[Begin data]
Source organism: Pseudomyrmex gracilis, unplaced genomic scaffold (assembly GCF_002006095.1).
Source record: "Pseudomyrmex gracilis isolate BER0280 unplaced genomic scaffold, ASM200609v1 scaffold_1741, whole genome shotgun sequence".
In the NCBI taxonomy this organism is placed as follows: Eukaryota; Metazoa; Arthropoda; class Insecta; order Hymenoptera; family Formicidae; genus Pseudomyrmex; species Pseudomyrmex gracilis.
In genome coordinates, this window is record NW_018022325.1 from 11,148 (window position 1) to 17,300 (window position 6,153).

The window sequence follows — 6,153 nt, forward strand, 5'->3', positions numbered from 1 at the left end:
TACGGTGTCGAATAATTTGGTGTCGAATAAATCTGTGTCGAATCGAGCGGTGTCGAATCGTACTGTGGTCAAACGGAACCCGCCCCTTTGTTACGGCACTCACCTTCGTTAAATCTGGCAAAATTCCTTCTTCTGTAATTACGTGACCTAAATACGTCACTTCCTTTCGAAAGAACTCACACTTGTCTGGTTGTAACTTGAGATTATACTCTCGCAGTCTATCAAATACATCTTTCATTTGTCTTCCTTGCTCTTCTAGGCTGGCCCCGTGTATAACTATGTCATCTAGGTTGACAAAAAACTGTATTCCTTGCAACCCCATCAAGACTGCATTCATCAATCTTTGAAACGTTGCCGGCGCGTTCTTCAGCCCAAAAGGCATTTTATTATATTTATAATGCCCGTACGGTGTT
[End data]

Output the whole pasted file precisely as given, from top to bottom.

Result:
Source organism: Pseudomyrmex gracilis, unplaced genomic scaffold (assembly GCF_002006095.1).
Source record: "Pseudomyrmex gracilis isolate BER0280 unplaced genomic scaffold, ASM200609v1 scaffold_1741, whole genome shotgun sequence".
In the NCBI taxonomy this organism is placed as follows: Eukaryota; Metazoa; Arthropoda; class Insecta; order Hymenoptera; family Formicidae; genus Pseudomyrmex; species Pseudomyrmex gracilis.
In genome coordinates, this window is record NW_018022325.1 from 11,148 (window position 1) to 17,300 (window position 6,153).

The window sequence follows — 6,153 nt, forward strand, 5'->3', positions numbered from 1 at the left end:
TACGGTGTCGAATAATTTGGTGTCGAATAAATCTGTGTCGAATCGAGCGGTGTCGAATCGTACTGTGGTCAAACGGAACCCGCCCCTTTGTTACGGCACTCACCTTCGTTAAATCTGGCAAAATTCCTTCTTCTGTAATTACGTGACCTAAATACGTCACTTCCTTTCGAAAGAACTCACACTTGTCTGGTTGTAACTTGAGATTATACTCTCGCAGTCTATCAAATACATCTTTCATTTGTCTTCCTTGCTCTTCTAGGCTGGCCCCGTGTATAACTATGTCATCTAGGTTGACAAAAAACTGTATTCCTTGCAACCCCATCAAGACTGCATTCATCAATCTTTGAAACGTTGCCGGCGCGTTCTTCAGCCCAAAAGGCATTTTATTATATTTATAATGCCCGTACGGTGTT